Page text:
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No Finishing Line


Our professional 'peak' is always transforming--and that's a good thing.

In my various discussions with radiologists, tele- and otherwise, I’ve enjoyed a broad sampling of others’ perspectives. Docs like myself, in the thick of their careers; folks fresh out of training, still in it, or indeed not yet done with med school; and those in retirement, or nearly so.

Probably not too surprising, the younger crowd is more frequently represented. Older, seasoned folks tend to have more of the answers, or at least think they do, whereas newer faces know they have lots to learn, and often less of an ego to get in the way of reaching out for others’ wisdom.

I thus take particular notice when I receive inquiries from rads who’ve “made it” in the field: Achieved partnership, for instance, or hierarchical ranking (Medical Director, CMO, Chair, section-head, etc.). What could they possibly have to gain from a chat with little ol’ me? They’ve crossed the finishing-line and should be living happily ever after.

As my contacts with such individuals have accrued, I’ve come to see that last bit is fiction: There is no finishing line, unless you want to get morbid with the notion that, eventually, we’re all “finished.” Unlike in childhood fairy-tales, there is no happily ever after. If you’re alive and have your wits about you, there’s no point at which you size up everything you have and all that you’ve done and say, “This is it. I have nothing more to achieve.”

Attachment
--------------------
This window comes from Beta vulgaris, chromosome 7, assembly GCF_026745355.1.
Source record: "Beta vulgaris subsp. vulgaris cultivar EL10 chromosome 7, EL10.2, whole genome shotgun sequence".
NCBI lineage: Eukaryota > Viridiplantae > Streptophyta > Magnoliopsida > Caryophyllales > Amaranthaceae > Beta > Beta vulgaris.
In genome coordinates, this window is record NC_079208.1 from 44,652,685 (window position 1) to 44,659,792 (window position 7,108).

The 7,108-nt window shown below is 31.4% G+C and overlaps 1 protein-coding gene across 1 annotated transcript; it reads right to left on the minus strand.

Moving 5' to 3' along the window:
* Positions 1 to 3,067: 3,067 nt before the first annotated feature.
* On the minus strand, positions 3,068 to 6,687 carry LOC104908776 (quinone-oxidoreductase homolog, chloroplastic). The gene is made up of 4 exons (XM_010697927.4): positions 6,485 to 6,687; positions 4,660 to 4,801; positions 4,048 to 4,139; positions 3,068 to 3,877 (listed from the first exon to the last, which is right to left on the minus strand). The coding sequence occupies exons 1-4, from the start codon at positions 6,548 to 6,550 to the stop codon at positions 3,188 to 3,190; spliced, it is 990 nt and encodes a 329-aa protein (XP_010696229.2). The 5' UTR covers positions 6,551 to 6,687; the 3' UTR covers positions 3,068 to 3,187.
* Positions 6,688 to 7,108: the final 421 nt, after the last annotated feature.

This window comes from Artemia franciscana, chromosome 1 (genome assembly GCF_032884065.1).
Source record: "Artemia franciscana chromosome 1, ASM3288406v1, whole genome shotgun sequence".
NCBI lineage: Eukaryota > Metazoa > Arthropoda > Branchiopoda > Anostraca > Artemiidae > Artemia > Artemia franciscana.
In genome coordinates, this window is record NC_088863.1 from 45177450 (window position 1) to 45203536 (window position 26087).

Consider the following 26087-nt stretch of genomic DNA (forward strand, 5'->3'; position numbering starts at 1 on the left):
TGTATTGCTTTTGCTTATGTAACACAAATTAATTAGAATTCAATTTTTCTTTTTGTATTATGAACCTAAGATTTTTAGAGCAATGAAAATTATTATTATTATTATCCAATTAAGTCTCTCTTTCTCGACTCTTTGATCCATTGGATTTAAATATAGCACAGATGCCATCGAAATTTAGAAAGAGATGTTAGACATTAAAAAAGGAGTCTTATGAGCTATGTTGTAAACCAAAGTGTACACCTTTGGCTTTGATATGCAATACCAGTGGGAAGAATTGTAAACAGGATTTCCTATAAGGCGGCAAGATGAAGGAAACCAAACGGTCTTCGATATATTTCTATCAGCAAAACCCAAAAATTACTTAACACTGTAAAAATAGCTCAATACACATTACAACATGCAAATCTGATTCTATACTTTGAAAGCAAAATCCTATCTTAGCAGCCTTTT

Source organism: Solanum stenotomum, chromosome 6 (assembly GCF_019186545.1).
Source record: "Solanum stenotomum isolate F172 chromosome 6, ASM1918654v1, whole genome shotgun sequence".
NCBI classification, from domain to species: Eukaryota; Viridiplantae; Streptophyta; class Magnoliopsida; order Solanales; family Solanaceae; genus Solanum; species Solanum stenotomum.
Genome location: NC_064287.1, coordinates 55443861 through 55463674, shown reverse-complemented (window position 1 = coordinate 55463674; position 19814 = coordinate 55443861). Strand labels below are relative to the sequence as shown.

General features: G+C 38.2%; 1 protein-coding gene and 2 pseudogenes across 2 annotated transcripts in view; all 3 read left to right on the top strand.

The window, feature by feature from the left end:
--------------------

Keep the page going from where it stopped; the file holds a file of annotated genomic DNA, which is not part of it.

We’re not programmed that way, and evolutionarily speaking that’s probably a good thing. However secure and comfortable we might get, as satisfied with ourselves as we might be, once that becomes our status quo we find new things to reach for; things to do to maintain what we have, or we reassess our lot and decide it needs improvement.

So, while many rads strive to find jobs that will turn into partnerships or other positions worthy of “the rest of my career,” it turns out that others who’ve scored such things find life after the finish line isn’t a quantum leap beyond what it was beforehand.

Sometimes, it’s an entirely subjective matter. For instance, one of the partner-level rads I know, within the past couple of years, realized that he (and his wife) didn’t want to continue living where his rad group was. The job itself hadn’t changed; if he could magically relocate it to the more rural area they preferred, he’d happily maintain his role.

Moving, to them, was worth taking the hit to his income and professional clout by finding a job local to their new digs, or via telerad. (Since he and his group had a good relationship, I suggested he float the notion to his current partners that they keep him on as a remote telerad employee or contractor, but that wasn’t in the cards.)